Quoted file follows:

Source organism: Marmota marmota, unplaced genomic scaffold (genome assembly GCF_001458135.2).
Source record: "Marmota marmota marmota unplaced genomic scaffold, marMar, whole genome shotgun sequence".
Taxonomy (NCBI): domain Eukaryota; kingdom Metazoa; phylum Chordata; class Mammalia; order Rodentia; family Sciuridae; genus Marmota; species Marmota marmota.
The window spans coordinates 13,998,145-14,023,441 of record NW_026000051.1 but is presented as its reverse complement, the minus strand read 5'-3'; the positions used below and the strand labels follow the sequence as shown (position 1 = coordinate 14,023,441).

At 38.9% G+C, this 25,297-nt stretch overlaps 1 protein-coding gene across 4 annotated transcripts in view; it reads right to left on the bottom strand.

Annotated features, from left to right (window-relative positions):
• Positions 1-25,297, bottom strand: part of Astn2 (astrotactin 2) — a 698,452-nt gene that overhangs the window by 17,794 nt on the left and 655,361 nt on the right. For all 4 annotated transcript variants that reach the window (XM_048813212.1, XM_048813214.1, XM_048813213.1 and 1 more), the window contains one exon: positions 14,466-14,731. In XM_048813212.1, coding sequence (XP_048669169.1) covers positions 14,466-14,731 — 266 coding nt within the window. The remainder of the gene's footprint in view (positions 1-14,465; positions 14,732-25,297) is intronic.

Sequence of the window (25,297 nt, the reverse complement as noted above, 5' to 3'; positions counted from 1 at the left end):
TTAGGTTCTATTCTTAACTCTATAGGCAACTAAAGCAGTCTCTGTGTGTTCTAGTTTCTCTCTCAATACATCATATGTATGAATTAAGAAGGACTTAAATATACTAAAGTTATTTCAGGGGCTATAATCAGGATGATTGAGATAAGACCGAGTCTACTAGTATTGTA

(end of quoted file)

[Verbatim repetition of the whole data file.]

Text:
Source organism: Marmota marmota, unplaced genomic scaffold (genome assembly GCF_001458135.2).
Source record: "Marmota marmota marmota unplaced genomic scaffold, marMar, whole genome shotgun sequence".
Taxonomy (NCBI): domain Eukaryota; kingdom Metazoa; phylum Chordata; class Mammalia; order Rodentia; family Sciuridae; genus Marmota; species Marmota marmota.
The window spans coordinates 13,998,145-14,023,441 of record NW_026000051.1 but is presented as its reverse complement, the minus strand read 5'-3'; the positions used below and the strand labels follow the sequence as shown (position 1 = coordinate 14,023,441).

At 38.9% G+C, this 25,297-nt stretch overlaps 1 protein-coding gene across 4 annotated transcripts in view; it reads right to left on the bottom strand.

Annotated features, from left to right (window-relative positions):
• Positions 1-25,297, bottom strand: part of Astn2 (astrotactin 2) — a 698,452-nt gene that overhangs the window by 17,794 nt on the left and 655,361 nt on the right. For all 4 annotated transcript variants that reach the window (XM_048813212.1, XM_048813214.1, XM_048813213.1 and 1 more), the window contains one exon: positions 14,466-14,731. In XM_048813212.1, coding sequence (XP_048669169.1) covers positions 14,466-14,731 — 266 coding nt within the window. The remainder of the gene's footprint in view (positions 1-14,465; positions 14,732-25,297) is intronic.

Sequence of the window (25,297 nt, the reverse complement as noted above, 5' to 3'; positions counted from 1 at the left end):
TTAGGTTCTATTCTTAACTCTATAGGCAACTAAAGCAGTCTCTGTGTGTTCTAGTTTCTCTCTCAATACATCATATGTATGAATTAAGAAGGACTTAAATATACTAAAGTTATTTCAGGGGCTATAATCAGGATGATTGAGATAAGACCGAGTCTACTAGTATTGTA